Admission into Preparation Programs : Indiana

Delivering Well Prepared Teachers Policy

Goal

The state should require undergraduate teacher preparation programs to admit only candidates with good academic records.

Nearly meets
Suggested Citation:
National Council on Teacher Quality. (2011). Admission into Preparation Programs : Indiana results. State Teacher Policy Database. [Data set].
Retrieved from: https://www.nctq.org/yearbook/state/IN-Admission-into-Preparation-Programs--6

Analysis of Indiana's policies

Indiana now requires that approved undergraduate teacher preparation programs only accept teacher candidates who have passed a basic skills test, the Praxis I. Although the state sets the minimum score for this test, it is normed just to the prospective teacher population.

Indiana also allows candidates to qualify by means of equivalent scores on the SAT, ACT and GRE. 

Citation

Recommendations for Indiana

Require preparation programs to use a common test normed to the general college-bound population.
The basic skills tests in use in most states largely assess middle school-level skills.  To improve the selectivity of teacher candidates—a common characteristic in countries whose students consistently outperform ours in international comparisons—Indiana should require an assessment that demonstrates that candidates are academically competitive with all peers, regardless of their intended profession. Requiring a common test normed to the general college population would allow for the selection of applicants in the top half of their class, as well as facilitate program comparison.  

State response to our analysis

Indiana recognized the factual accuracy of this analysis. The state added that it is developing a new basic skills test with Pearson. It should be ready for implementation in one year and will be aligned to college and career college-readiness standards. Indiana wondered if NCTQ could offer suggestions for norming the test against the general college population when there is no common assessment that all college students must take.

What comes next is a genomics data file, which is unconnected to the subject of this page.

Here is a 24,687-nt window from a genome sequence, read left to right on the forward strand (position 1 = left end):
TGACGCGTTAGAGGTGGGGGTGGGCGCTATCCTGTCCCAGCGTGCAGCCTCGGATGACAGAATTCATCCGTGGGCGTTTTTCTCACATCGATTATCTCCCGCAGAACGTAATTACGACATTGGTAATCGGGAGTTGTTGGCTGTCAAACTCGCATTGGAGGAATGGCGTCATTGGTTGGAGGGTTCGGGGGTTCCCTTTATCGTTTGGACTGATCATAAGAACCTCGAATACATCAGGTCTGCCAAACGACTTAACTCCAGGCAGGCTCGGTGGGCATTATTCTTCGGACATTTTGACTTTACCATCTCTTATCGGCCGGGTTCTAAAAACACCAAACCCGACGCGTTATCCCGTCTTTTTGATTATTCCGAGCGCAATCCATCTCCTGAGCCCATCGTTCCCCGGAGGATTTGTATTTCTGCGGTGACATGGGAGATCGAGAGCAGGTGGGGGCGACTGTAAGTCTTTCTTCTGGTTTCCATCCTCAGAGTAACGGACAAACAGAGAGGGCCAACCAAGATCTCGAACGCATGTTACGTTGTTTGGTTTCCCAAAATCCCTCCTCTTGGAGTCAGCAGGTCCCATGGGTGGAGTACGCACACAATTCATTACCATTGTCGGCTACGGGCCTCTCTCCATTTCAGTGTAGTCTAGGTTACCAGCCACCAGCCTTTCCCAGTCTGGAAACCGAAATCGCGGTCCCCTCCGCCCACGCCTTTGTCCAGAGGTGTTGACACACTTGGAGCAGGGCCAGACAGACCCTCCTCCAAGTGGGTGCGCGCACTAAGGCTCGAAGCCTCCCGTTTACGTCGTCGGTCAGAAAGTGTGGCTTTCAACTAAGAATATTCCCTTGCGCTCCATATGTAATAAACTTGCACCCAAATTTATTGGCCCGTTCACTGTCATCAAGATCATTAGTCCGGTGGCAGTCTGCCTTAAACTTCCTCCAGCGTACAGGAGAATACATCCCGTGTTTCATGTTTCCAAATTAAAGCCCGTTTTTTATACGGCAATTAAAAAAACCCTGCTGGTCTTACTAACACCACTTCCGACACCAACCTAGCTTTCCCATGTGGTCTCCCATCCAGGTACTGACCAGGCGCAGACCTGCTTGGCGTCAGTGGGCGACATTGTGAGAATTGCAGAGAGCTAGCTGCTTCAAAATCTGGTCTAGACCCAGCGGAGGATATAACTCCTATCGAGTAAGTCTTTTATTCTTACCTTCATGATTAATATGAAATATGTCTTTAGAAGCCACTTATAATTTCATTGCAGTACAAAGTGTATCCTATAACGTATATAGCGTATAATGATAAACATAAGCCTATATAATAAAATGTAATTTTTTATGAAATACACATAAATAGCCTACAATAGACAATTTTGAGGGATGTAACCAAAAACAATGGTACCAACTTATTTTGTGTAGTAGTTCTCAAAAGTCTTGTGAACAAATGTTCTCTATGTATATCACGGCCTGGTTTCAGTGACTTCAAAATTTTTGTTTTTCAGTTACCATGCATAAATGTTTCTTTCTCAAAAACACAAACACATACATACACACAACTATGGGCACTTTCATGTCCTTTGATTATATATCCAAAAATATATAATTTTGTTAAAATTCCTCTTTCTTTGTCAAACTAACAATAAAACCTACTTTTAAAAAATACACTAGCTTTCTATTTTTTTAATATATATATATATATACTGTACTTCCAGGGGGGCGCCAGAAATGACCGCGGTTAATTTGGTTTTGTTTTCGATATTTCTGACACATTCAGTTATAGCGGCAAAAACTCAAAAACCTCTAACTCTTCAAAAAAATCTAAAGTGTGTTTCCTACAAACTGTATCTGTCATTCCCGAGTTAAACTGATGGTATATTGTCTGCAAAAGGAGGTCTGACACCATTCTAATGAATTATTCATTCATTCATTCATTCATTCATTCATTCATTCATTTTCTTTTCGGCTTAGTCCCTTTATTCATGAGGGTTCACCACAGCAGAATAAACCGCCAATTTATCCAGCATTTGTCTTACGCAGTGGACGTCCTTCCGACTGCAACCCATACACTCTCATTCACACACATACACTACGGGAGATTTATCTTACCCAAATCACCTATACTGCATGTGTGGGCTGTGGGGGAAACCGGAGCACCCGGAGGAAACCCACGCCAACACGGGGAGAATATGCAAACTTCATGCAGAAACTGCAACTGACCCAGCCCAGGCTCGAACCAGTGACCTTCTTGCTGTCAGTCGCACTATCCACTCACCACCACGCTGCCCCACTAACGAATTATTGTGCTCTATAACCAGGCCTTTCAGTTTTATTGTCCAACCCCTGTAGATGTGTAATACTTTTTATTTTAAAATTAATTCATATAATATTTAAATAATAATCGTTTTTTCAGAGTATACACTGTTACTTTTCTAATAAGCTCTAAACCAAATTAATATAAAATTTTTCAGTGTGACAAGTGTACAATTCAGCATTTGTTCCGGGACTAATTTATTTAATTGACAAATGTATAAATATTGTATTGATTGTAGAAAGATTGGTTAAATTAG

Last word

There are several examples of academic proficiency exams normed to the general population. The Collegiate Assessment of Academic Proficiency (CAAP) is a standardized, nationally normed assessment program from ACT designed to be administered after a student's sophomore year. It enables postsecondary institutions to assess and evaluate the outcomes of their general education programs. In addition, Texas requires that its education preparation programs only admit candidates that first pass the Texas Higher Education Assessment (THEA), a basic skills test that is designed for the general college population, not just for teacher candidates. Further, Texas has set minimum scores for admission at levels that appear to be relatively selective when compared to the academic qualifications of applicants to education programs nationwide.  Indiana may want to consider how its new test could be useful beyond as a teacher preparation program admission exam, which would also facilitate norming to a broader population.  

Research rationale

For information on basic skills and certification test pass rates across the states, see Secretary's Seventh Annual Report on Teacher Quality 2010 at: